waste system, equals a moderately low $2,347 on a per capita basis and 2.4% as a
percent of market value. Amortization is rapid with roughly 67% of principal
retired within 10 years. County debt service costs are expected to rise although
remain under the policy level of 8% of certain expenditures. Fitch believes that
the county has demonstrated the ability to limit debt issuances if needed to
maintain low debt levels and ensure financial flexibility.
The six year fiscal 2013 - 2018 CIP totals $2.3 billion, above the $1.8 billion
of the previous plan, with most of the increase attributable to additional needs
for the storm water system. Storm water projects comprise 27.6% of all needs,
followed by education at 23.9% and public works and transportation at 15.2%.
County tax-supported debt will fund about 44% of the total program. Planned
issuances this year consist of $152 million in GO bonds that had been previously
deferred as well as $16 million in lease revenue bonds.
UNDERFUNDED PENSION SYSTEMS
The majority of county employees participate in the statewide local government
retirement pension plan, the State Retirement and Pension System of MD, a
cost-sharing multi-employer defined benefit plan. The funding of the state's
pensions has deteriorated in recent years, with June 30, 2011 funding for the
state employees at 62.8%, a weak level, and teachers at 66.3%.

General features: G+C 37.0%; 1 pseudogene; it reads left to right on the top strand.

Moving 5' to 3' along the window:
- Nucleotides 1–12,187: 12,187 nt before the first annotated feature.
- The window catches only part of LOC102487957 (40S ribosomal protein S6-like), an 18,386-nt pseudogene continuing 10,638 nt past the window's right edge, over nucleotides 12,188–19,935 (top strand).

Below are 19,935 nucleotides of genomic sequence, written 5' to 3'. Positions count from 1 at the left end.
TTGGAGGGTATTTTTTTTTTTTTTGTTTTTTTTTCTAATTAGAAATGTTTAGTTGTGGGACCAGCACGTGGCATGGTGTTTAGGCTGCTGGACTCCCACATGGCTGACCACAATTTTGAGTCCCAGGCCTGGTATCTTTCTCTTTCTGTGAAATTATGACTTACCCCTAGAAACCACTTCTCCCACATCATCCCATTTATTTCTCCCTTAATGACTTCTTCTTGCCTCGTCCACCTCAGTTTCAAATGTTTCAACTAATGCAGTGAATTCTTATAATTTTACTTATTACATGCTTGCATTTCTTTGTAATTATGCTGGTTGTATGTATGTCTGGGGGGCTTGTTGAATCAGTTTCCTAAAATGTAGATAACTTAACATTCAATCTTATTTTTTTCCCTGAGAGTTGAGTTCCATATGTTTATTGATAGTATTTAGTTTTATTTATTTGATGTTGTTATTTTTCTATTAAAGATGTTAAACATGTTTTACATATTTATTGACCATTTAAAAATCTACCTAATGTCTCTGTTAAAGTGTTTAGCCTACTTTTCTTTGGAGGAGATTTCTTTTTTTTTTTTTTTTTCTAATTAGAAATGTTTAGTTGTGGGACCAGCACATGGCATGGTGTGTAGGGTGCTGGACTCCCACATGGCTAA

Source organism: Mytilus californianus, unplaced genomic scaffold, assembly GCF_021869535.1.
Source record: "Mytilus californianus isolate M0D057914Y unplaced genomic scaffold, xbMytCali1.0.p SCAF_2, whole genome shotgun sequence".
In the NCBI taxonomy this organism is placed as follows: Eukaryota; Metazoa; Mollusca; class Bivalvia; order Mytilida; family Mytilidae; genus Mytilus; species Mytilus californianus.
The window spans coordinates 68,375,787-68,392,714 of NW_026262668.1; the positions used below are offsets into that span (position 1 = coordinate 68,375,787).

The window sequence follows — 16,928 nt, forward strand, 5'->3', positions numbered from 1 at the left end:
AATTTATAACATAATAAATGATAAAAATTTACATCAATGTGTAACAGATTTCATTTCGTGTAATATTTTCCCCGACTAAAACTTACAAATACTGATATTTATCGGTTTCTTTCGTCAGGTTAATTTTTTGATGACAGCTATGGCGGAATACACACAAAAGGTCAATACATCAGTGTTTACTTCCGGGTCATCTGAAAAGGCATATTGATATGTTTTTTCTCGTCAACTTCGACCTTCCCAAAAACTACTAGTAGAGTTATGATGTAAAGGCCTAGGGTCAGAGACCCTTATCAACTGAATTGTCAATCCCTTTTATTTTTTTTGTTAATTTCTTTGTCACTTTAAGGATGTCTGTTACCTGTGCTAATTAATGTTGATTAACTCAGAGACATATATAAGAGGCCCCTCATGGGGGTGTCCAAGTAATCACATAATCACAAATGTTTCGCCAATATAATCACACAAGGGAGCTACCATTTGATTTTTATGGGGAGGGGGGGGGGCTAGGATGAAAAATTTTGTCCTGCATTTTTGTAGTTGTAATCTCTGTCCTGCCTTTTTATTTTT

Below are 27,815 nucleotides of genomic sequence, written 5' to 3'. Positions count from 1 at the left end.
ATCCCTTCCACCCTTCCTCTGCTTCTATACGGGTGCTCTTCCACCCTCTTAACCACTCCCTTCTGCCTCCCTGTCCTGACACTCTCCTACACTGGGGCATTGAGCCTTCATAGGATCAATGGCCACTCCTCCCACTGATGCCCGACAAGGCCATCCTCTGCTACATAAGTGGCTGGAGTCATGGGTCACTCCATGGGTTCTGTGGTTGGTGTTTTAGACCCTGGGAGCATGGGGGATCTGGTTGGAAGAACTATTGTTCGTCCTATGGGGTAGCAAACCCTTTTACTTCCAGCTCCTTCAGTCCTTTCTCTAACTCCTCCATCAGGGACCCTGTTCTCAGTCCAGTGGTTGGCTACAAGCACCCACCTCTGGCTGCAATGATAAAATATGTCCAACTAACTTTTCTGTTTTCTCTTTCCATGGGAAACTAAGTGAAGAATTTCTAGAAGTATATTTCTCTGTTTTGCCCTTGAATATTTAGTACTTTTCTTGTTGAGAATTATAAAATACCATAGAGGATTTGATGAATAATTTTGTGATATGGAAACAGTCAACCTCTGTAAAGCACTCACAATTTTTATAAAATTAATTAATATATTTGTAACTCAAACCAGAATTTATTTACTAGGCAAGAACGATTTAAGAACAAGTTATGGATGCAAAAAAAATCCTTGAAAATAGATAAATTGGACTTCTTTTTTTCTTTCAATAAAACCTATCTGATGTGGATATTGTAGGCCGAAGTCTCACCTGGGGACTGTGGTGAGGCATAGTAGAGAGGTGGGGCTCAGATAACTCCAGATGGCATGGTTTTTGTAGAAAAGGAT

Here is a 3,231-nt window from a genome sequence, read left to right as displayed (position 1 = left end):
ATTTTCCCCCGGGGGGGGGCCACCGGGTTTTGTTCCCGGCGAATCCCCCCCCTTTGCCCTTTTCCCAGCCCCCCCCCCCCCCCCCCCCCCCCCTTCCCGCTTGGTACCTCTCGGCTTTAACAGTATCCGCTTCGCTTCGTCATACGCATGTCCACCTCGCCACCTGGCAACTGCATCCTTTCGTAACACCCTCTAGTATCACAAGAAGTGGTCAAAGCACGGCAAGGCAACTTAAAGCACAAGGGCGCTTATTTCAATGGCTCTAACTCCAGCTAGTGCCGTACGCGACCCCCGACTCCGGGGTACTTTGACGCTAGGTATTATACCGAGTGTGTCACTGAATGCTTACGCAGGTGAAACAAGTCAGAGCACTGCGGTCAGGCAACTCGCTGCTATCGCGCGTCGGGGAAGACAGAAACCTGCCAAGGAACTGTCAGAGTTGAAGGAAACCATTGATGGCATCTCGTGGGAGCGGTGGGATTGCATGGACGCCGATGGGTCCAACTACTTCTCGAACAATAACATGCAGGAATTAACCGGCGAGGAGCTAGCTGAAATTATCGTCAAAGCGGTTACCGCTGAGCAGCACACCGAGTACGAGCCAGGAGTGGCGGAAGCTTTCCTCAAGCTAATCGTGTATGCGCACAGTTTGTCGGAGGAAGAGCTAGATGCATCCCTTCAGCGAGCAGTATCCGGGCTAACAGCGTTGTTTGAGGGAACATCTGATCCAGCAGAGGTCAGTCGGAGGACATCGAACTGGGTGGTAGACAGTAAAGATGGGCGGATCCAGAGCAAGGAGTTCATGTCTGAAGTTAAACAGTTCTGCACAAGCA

Using Fitch's more conservative 7% discount rate assumption, the state employees
and teachers' plans would be 58% and 61.2% funded, respectively. Pension and
health care reforms enacted with the budget are expected to slow the growth of
the state's pension liability and direct additional contributions to the pension
system over time to improve funding ratios.
The county maintains four single-employer defined benefit pension plans for
public safety employees as well as a number of supplemental plans. These plans
are funded at a weak 57%, which equates to 52% when utilizing Fitch's more
conservative discount rate assumptions. Management is contemplating a 0.5%
decrease in the investment rate of return to 7.5%. Fitch views this rate as more
realistic, although the methodology adjustment would decrease the funded ratio.
The county is examining potential plan modifications to reduce its liability.
Pension payments at or near 100% of the ARC, including contributions to the
state plan, total a moderate 7% of spending. The fiscal 2013 budget successfully